San Francisco officials voted on Tuesday to ban stores from selling e-cigarettes and make it illegal for online retailers to deliver to addresses in the city. The city is home to the industry’s popular e-cigarette producer, Juul Labs.
What We Know:
- There has been a running debate over e-cigarettes and whether they help people quit smoking or increase health risks. Juul spokesman, Ted Kwong, said the ban would “drive former adult smokers who successfully switched to vapor products back to deadly cigarettes.” City Attorney Dennis Herrera said the measure is a step toward preventing “another generation of San Francisco children from becoming addicted to nicotine.”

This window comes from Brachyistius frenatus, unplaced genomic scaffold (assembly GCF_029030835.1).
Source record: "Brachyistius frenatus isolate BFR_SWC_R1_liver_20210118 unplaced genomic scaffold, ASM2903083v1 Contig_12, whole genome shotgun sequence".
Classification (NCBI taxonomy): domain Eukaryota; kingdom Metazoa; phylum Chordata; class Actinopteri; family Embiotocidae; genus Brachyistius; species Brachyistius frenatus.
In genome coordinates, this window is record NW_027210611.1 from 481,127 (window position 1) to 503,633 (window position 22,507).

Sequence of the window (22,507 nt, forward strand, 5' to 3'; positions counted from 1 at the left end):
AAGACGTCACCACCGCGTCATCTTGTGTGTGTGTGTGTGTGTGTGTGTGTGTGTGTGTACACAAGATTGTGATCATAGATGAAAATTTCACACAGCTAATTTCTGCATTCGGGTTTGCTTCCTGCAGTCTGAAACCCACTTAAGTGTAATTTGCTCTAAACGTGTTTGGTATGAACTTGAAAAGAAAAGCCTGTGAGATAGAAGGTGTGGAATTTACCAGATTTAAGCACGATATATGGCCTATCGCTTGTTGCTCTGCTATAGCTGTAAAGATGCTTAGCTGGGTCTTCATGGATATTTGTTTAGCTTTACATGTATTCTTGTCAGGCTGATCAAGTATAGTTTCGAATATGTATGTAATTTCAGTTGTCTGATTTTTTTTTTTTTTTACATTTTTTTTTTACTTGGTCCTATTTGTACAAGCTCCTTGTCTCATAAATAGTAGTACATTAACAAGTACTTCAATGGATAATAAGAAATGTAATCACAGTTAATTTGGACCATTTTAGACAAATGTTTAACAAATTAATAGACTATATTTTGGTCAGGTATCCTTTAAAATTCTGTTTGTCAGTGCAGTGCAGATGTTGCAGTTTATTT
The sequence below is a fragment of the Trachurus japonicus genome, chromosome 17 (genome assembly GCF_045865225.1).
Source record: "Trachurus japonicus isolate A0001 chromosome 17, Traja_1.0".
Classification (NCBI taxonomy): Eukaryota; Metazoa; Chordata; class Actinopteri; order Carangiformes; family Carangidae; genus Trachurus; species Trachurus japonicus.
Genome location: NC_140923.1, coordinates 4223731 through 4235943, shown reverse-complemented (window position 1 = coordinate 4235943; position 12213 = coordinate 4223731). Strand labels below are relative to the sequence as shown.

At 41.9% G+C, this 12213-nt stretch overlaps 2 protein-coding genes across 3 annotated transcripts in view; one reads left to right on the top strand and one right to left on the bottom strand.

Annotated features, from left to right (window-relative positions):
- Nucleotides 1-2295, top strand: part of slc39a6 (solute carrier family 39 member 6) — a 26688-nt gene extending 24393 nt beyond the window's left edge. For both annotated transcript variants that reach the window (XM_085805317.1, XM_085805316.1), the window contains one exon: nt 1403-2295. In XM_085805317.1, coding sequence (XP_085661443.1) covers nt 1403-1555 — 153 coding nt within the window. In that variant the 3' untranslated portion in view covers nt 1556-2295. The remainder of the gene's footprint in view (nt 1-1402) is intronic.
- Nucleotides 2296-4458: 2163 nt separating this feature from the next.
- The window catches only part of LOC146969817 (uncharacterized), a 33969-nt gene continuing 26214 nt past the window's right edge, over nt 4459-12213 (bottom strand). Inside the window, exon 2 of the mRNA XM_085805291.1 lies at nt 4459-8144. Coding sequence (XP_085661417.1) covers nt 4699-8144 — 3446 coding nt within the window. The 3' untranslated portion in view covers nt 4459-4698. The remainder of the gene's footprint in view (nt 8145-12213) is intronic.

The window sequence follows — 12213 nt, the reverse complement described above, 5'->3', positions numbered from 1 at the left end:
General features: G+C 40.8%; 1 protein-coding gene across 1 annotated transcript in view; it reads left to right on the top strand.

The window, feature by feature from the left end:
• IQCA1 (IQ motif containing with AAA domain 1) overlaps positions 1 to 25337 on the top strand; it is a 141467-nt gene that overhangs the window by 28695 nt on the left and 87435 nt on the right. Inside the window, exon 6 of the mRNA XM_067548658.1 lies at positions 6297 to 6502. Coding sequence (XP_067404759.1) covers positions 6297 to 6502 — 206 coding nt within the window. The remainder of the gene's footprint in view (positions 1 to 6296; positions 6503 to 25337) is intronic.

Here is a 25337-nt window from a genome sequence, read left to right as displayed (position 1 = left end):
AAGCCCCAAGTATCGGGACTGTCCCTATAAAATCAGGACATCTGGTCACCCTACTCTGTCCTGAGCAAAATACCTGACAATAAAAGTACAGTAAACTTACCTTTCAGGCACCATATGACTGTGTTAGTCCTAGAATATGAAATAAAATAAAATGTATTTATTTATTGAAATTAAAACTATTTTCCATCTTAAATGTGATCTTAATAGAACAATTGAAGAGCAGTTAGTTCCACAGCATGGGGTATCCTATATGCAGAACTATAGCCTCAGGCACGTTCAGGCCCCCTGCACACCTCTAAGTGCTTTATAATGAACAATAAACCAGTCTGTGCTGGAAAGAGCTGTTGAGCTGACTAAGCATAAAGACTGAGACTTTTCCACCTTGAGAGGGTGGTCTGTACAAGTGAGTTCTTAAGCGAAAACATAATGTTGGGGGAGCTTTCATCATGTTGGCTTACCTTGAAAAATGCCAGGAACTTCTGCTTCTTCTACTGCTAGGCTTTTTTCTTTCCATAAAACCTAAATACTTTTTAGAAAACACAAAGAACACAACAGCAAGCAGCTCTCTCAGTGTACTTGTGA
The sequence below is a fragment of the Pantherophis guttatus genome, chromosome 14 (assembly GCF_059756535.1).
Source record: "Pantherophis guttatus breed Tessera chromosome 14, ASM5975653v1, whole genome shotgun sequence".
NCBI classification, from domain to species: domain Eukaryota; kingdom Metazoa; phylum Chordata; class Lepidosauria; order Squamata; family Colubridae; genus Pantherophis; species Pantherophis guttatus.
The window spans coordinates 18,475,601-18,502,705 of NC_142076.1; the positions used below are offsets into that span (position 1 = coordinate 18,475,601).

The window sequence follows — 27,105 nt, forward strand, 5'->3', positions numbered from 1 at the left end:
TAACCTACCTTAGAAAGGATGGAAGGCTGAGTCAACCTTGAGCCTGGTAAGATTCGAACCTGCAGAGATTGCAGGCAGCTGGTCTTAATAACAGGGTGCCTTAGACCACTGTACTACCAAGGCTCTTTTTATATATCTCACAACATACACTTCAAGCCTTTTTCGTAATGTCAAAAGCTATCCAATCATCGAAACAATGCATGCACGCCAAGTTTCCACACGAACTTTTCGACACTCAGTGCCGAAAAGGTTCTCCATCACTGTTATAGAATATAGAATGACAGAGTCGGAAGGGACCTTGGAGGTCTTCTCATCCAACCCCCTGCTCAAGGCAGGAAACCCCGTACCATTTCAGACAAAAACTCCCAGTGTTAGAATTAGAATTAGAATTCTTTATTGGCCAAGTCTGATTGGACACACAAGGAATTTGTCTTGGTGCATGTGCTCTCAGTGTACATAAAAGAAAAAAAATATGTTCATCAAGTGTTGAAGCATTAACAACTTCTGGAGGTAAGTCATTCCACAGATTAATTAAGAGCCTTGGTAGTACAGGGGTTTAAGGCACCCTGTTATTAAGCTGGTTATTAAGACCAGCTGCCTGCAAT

- Studies have shown that people who vape are more likely to start smoking cigarettes. Juul e-cigarettes contain as much nicotine as a pack of 20 cigarettes. According to a study by the New England Journal of Medicine, e-cigarettes are almost twice as effective at helping smokers quit than nicotine replacement therapies, such as lozenges and patches.
- Earlier this year, the FDA issued proposed guidelines giving companies until 2021 to apply to have their e-cigarette products evaluated.
- The Centers for Disease Control and Prevention reported that from 2017 to 2018, vaping increased by 78% among young adults between the ages of 14 and 18 years old. One out of every five high school students and one out of every 20 middle-school students have vaped at least once in the past month.
- Juul suggested the city should scan IDs to verify users’ ages and apply restrictions on bulk purchases. The company also said it will continue to work with policymakers to enact a stronger regulation. It’s unclear whether or not the law will affect companies like Juul.
San Francisco’s mayor, London Breed, has 10 days to sign off on the legislation. The law would be enforced seven months from that date.